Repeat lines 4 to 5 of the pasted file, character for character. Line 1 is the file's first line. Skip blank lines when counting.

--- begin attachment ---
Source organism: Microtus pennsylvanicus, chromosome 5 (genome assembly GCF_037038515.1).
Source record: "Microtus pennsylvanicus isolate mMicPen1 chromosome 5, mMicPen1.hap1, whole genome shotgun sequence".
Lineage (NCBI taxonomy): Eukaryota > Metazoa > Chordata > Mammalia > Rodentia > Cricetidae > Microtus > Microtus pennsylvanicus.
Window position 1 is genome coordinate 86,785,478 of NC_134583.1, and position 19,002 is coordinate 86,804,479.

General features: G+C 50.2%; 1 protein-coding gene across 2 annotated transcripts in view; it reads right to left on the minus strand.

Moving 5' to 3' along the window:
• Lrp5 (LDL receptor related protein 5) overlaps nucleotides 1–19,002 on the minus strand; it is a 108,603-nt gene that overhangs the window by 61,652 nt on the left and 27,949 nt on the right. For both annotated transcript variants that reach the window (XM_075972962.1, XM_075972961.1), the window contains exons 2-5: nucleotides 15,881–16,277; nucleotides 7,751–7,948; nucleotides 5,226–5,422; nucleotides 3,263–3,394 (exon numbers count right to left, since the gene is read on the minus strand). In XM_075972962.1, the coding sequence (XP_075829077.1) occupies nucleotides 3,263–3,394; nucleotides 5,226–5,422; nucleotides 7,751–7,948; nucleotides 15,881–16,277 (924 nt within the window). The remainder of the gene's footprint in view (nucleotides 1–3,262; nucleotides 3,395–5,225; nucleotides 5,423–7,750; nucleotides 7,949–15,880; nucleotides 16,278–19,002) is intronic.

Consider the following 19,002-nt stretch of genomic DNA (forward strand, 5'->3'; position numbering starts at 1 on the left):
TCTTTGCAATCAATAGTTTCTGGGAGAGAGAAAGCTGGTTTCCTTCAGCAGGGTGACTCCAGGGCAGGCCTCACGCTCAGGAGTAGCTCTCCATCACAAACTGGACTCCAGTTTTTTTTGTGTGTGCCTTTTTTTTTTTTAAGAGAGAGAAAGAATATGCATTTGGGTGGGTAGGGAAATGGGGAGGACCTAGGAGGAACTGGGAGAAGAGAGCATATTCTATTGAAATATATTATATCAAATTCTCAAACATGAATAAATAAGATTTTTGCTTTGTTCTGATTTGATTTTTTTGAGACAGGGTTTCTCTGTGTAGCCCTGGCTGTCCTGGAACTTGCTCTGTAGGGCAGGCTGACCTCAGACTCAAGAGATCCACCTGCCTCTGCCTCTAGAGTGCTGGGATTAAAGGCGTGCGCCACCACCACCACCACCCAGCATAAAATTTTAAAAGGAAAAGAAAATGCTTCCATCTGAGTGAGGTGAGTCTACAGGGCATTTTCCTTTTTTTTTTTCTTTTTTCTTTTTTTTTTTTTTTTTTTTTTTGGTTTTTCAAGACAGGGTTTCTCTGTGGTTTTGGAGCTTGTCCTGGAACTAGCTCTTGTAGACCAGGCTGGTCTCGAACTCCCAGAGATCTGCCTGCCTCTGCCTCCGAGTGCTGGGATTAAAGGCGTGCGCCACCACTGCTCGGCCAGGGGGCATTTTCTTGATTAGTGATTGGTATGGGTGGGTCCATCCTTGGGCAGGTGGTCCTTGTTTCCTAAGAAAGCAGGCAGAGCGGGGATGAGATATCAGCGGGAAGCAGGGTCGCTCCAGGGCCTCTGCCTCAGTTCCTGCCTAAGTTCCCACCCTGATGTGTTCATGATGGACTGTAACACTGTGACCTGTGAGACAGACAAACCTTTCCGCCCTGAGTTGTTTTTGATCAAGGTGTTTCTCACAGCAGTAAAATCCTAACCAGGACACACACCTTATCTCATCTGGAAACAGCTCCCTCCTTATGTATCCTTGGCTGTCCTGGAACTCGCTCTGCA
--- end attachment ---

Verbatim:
Window position 1 is genome coordinate 86,785,478 of NC_134583.1, and position 19,002 is coordinate 86,804,479.

General features: G+C 50.2%; 1 protein-coding gene across 2 annotated transcripts in view; it reads right to left on the minus strand.